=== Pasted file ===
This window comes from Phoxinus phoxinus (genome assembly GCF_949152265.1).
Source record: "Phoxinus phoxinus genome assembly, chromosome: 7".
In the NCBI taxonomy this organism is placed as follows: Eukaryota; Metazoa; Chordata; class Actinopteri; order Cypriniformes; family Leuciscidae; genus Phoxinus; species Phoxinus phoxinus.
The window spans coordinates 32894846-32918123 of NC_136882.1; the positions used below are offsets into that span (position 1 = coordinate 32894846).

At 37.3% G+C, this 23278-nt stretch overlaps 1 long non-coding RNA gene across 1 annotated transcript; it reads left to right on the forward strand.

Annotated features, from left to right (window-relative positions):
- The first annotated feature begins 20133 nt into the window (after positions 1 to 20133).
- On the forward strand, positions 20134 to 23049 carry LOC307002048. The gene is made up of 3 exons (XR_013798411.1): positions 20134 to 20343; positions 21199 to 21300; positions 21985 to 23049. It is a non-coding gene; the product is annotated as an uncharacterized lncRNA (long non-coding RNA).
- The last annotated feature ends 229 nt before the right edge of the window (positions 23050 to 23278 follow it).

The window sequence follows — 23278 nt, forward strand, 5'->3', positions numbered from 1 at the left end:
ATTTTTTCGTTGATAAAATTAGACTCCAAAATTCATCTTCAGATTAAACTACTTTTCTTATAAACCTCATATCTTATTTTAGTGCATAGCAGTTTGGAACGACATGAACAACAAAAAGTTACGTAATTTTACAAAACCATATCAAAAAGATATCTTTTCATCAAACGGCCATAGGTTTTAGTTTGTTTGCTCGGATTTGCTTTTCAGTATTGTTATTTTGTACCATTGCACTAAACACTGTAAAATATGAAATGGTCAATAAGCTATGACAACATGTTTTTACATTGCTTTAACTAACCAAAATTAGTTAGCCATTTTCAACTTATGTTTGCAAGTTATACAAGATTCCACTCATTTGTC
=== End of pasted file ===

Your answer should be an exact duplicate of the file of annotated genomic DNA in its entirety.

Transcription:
This window comes from Phoxinus phoxinus (genome assembly GCF_949152265.1).
Source record: "Phoxinus phoxinus genome assembly, chromosome: 7".
In the NCBI taxonomy this organism is placed as follows: Eukaryota; Metazoa; Chordata; class Actinopteri; order Cypriniformes; family Leuciscidae; genus Phoxinus; species Phoxinus phoxinus.
The window spans coordinates 32894846-32918123 of NC_136882.1; the positions used below are offsets into that span (position 1 = coordinate 32894846).

At 37.3% G+C, this 23278-nt stretch overlaps 1 long non-coding RNA gene across 1 annotated transcript; it reads left to right on the forward strand.

Annotated features, from left to right (window-relative positions):
- The first annotated feature begins 20133 nt into the window (after positions 1 to 20133).
- On the forward strand, positions 20134 to 23049 carry LOC307002048. The gene is made up of 3 exons (XR_013798411.1): positions 20134 to 20343; positions 21199 to 21300; positions 21985 to 23049. It is a non-coding gene; the product is annotated as an uncharacterized lncRNA (long non-coding RNA).
- The last annotated feature ends 229 nt before the right edge of the window (positions 23050 to 23278 follow it).

The window sequence follows — 23278 nt, forward strand, 5'->3', positions numbered from 1 at the left end:
ATTTTTTCGTTGATAAAATTAGACTCCAAAATTCATCTTCAGATTAAACTACTTTTCTTATAAACCTCATATCTTATTTTAGTGCATAGCAGTTTGGAACGACATGAACAACAAAAAGTTACGTAATTTTACAAAACCATATCAAAAAGATATCTTTTCATCAAACGGCCATAGGTTTTAGTTTGTTTGCTCGGATTTGCTTTTCAGTATTGTTATTTTGTACCATTGCACTAAACACTGTAAAATATGAAATGGTCAATAAGCTATGACAACATGTTTTTACATTGCTTTAACTAACCAAAATTAGTTAGCCATTTTCAACTTATGTTTGCAAGTTATACAAGATTCCACTCATTTGTC